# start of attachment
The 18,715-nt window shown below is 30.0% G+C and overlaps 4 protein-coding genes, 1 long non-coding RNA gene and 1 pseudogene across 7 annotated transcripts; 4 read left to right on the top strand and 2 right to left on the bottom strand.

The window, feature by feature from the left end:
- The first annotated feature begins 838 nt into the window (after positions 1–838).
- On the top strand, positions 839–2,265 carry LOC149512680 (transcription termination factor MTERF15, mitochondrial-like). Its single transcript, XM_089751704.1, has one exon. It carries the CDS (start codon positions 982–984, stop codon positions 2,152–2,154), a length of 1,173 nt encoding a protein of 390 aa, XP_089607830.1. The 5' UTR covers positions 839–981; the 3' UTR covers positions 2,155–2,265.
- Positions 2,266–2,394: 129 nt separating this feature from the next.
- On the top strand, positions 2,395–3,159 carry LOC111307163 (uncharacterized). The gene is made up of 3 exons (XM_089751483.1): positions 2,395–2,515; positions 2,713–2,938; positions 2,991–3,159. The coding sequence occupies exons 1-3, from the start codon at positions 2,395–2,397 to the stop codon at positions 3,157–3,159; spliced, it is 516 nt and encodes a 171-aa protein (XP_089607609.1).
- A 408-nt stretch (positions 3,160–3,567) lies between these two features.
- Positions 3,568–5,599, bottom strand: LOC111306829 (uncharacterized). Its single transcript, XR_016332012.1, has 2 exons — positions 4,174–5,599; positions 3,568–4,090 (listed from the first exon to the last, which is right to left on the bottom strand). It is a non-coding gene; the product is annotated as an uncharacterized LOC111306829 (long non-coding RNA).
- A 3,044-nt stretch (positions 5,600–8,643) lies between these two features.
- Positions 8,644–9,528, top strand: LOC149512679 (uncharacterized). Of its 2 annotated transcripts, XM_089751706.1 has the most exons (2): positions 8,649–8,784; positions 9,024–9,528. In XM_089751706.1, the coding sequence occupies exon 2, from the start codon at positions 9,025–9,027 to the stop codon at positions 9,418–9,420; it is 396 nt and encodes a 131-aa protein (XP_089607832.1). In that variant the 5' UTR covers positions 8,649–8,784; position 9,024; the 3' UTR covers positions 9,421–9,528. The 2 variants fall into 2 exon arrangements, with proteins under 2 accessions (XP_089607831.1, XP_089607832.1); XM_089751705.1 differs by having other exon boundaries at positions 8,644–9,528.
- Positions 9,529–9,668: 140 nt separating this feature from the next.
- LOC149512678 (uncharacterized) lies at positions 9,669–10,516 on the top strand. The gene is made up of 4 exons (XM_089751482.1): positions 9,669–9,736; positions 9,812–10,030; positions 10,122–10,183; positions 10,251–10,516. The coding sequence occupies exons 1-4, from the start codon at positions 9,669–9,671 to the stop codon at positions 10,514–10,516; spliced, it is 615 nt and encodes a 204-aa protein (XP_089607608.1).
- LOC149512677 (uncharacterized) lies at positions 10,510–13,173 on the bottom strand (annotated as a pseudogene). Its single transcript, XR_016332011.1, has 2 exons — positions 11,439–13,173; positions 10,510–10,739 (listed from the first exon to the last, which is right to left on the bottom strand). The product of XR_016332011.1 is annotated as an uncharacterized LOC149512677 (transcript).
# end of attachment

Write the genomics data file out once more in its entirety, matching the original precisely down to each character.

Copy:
The 18,715-nt window shown below is 30.0% G+C and overlaps 4 protein-coding genes, 1 long non-coding RNA gene and 1 pseudogene across 7 annotated transcripts; 4 read left to right on the top strand and 2 right to left on the bottom strand.

The window, feature by feature from the left end:
- The first annotated feature begins 838 nt into the window (after positions 1–838).
- On the top strand, positions 839–2,265 carry LOC149512680 (transcription termination factor MTERF15, mitochondrial-like). Its single transcript, XM_089751704.1, has one exon. It carries the CDS (start codon positions 982–984, stop codon positions 2,152–2,154), a length of 1,173 nt encoding a protein of 390 aa, XP_089607830.1. The 5' UTR covers positions 839–981; the 3' UTR covers positions 2,155–2,265.
- Positions 2,266–2,394: 129 nt separating this feature from the next.
- On the top strand, positions 2,395–3,159 carry LOC111307163 (uncharacterized). The gene is made up of 3 exons (XM_089751483.1): positions 2,395–2,515; positions 2,713–2,938; positions 2,991–3,159. The coding sequence occupies exons 1-3, from the start codon at positions 2,395–2,397 to the stop codon at positions 3,157–3,159; spliced, it is 516 nt and encodes a 171-aa protein (XP_089607609.1).
- A 408-nt stretch (positions 3,160–3,567) lies between these two features.
- Positions 3,568–5,599, bottom strand: LOC111306829 (uncharacterized). Its single transcript, XR_016332012.1, has 2 exons — positions 4,174–5,599; positions 3,568–4,090 (listed from the first exon to the last, which is right to left on the bottom strand). It is a non-coding gene; the product is annotated as an uncharacterized LOC111306829 (long non-coding RNA).
- A 3,044-nt stretch (positions 5,600–8,643) lies between these two features.
- Positions 8,644–9,528, top strand: LOC149512679 (uncharacterized). Of its 2 annotated transcripts, XM_089751706.1 has the most exons (2): positions 8,649–8,784; positions 9,024–9,528. In XM_089751706.1, the coding sequence occupies exon 2, from the start codon at positions 9,025–9,027 to the stop codon at positions 9,418–9,420; it is 396 nt and encodes a 131-aa protein (XP_089607832.1). In that variant the 5' UTR covers positions 8,649–8,784; position 9,024; the 3' UTR covers positions 9,421–9,528. The 2 variants fall into 2 exon arrangements, with proteins under 2 accessions (XP_089607831.1, XP_089607832.1); XM_089751705.1 differs by having other exon boundaries at positions 8,644–9,528.
- Positions 9,529–9,668: 140 nt separating this feature from the next.
- LOC149512678 (uncharacterized) lies at positions 9,669–10,516 on the top strand. The gene is made up of 4 exons (XM_089751482.1): positions 9,669–9,736; positions 9,812–10,030; positions 10,122–10,183; positions 10,251–10,516. The coding sequence occupies exons 1-4, from the start codon at positions 9,669–9,671 to the stop codon at positions 10,514–10,516; spliced, it is 615 nt and encodes a 204-aa protein (XP_089607608.1).
- LOC149512677 (uncharacterized) lies at positions 10,510–13,173 on the bottom strand (annotated as a pseudogene). Its single transcript, XR_016332011.1, has 2 exons — positions 11,439–13,173; positions 10,510–10,739 (listed from the first exon to the last, which is right to left on the bottom strand). The product of XR_016332011.1 is annotated as an uncharacterized LOC149512677 (transcript).